Saturday, March 23, 2013

Psychological theories of personal identity and transworld identity

On psychological theories of personal identity, personal identity is constituted by diachronic psychological relations, such as memory or concern. As it stands, the theory is silent on what constitutes transworld identity: what makes person x in world w1 be the same as person y in world w2. But let us think about what could be send in the vein of psychological theories about transworld identity.

Perhaps we could say that x in w1 is the same as y in w2 provided that x and y have the same earliest psychological states. But now sameness of psychological states is either type-sameness or token-sameness. If it's type-sameness, then we get the absurd conclusion that had your earliest psychological states been just like mine, you would have been me. Moreover, it is surely possible to have a world that contains two people who have the same earliest types of psychological states. But those two people aren't identity.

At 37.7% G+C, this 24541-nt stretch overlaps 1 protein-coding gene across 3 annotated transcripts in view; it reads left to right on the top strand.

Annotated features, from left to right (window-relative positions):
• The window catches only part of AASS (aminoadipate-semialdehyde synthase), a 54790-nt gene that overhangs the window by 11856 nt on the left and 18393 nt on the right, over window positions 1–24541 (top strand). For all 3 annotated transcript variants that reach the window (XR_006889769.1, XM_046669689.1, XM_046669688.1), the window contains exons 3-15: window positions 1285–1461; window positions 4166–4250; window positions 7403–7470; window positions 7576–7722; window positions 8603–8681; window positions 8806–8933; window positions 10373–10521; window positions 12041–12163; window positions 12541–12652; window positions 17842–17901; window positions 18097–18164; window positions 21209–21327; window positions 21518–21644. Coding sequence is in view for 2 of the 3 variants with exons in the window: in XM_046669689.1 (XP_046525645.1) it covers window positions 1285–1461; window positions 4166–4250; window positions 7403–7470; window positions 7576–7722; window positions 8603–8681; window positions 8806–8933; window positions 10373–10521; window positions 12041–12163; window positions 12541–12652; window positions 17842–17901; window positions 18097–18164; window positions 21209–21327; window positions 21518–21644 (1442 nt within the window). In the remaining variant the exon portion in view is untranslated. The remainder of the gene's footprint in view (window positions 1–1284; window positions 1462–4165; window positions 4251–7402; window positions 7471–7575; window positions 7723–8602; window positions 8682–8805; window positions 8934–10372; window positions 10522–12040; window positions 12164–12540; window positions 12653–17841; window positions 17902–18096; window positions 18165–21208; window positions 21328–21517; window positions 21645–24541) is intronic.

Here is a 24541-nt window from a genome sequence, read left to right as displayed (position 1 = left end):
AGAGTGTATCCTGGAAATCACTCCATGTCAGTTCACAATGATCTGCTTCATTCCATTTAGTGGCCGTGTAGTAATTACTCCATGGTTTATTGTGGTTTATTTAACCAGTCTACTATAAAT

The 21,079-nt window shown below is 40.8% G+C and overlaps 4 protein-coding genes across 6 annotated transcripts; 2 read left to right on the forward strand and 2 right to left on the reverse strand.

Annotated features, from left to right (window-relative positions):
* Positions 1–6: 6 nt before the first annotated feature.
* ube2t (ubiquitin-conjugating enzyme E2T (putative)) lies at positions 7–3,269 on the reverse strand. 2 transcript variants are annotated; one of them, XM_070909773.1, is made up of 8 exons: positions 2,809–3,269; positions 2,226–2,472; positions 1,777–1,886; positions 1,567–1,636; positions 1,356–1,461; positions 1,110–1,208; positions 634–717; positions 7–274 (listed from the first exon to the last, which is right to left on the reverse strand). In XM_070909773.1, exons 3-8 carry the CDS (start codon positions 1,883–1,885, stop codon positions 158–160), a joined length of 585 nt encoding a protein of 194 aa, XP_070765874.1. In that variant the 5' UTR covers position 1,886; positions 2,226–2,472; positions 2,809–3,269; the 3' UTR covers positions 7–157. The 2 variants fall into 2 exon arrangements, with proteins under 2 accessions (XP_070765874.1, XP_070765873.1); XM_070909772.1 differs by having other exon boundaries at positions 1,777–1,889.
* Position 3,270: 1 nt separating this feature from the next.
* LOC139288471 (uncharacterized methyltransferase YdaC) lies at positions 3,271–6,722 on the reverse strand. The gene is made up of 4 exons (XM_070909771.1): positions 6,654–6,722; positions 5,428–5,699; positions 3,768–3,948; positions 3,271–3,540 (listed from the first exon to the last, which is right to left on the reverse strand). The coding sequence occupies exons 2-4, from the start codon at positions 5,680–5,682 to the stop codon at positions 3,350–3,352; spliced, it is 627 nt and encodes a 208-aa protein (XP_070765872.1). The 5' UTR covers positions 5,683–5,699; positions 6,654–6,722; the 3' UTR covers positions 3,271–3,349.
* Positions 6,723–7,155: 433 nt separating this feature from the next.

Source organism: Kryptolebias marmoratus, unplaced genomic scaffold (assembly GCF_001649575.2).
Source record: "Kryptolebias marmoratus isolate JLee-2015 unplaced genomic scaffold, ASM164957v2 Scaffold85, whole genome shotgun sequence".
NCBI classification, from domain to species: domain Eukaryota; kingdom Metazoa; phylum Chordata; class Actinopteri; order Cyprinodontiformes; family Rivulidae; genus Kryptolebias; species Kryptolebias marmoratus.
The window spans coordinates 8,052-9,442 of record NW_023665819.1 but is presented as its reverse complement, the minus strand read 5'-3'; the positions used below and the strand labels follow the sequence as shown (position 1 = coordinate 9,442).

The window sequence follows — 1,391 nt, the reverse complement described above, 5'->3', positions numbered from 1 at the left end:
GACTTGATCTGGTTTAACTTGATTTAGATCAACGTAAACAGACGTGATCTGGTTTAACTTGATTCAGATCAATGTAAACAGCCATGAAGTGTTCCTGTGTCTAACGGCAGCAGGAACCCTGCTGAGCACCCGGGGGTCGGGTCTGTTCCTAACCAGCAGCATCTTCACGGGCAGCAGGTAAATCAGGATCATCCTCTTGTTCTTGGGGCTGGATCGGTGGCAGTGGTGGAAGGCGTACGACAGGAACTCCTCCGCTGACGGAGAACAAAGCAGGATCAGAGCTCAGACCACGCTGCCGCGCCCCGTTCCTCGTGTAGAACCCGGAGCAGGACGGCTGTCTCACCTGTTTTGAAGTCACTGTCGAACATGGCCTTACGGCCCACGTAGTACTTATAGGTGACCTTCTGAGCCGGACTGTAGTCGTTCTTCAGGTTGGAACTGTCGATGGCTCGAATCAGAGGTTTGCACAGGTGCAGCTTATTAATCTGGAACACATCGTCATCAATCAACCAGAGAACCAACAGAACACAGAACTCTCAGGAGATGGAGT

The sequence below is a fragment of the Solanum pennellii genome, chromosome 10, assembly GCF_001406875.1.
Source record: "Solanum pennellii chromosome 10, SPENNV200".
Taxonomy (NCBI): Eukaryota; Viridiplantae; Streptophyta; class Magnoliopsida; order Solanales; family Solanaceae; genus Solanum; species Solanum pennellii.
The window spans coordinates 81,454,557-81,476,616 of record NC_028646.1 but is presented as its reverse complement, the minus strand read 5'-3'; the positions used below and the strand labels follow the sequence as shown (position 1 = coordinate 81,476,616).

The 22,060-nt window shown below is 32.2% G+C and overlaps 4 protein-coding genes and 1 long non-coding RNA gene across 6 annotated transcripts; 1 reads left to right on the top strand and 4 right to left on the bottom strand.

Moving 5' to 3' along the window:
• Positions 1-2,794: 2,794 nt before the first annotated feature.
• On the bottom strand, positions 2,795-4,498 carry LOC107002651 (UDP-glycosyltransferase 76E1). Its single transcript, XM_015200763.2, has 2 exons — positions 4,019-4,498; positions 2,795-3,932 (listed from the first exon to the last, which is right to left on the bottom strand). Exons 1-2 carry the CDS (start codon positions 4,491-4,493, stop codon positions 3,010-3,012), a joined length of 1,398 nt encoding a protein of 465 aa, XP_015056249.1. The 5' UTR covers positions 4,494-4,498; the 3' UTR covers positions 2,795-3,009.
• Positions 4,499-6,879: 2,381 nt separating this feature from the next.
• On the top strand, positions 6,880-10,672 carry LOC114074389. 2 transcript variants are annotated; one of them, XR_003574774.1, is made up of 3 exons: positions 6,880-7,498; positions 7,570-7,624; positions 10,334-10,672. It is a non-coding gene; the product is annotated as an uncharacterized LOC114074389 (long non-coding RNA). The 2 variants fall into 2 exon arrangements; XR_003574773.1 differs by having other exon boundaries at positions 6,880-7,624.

On the other hand, if we are talking of token-sameness, then we seem to get circularity, since the token-sameness of mental states presupposes the identity of the bearers. But there is a way out of that difficulty for naturalists. The naturalist can say that the mental states are constituted by some underlying physical states of a brain or organism. And she can then say that token-sameness of mental states is defined in terms of the token-sameness of the underlying physical states. This leads to the not implausible conclusion that you couldn't have started your existence with a different brain or organism.

But I think any stories in terms of initial psychological states face the serious difficulty that it is surely possible for me to have been raised completely differently and to have had different initial psychological states. This is obvious if the initial psychological states that count are states of me after the development of the sorts of cognitive functions that many (but not me) take to be definitive of personhood: for such functions develop after about one year of age, and surely I could have had a different life at that point.

In fact this line of thought suggests that no psychological-type relation is necessary for transworld identity. But if no psychological-type relation is necessary for transworld identity, why think it's necessary for intraworld identity?

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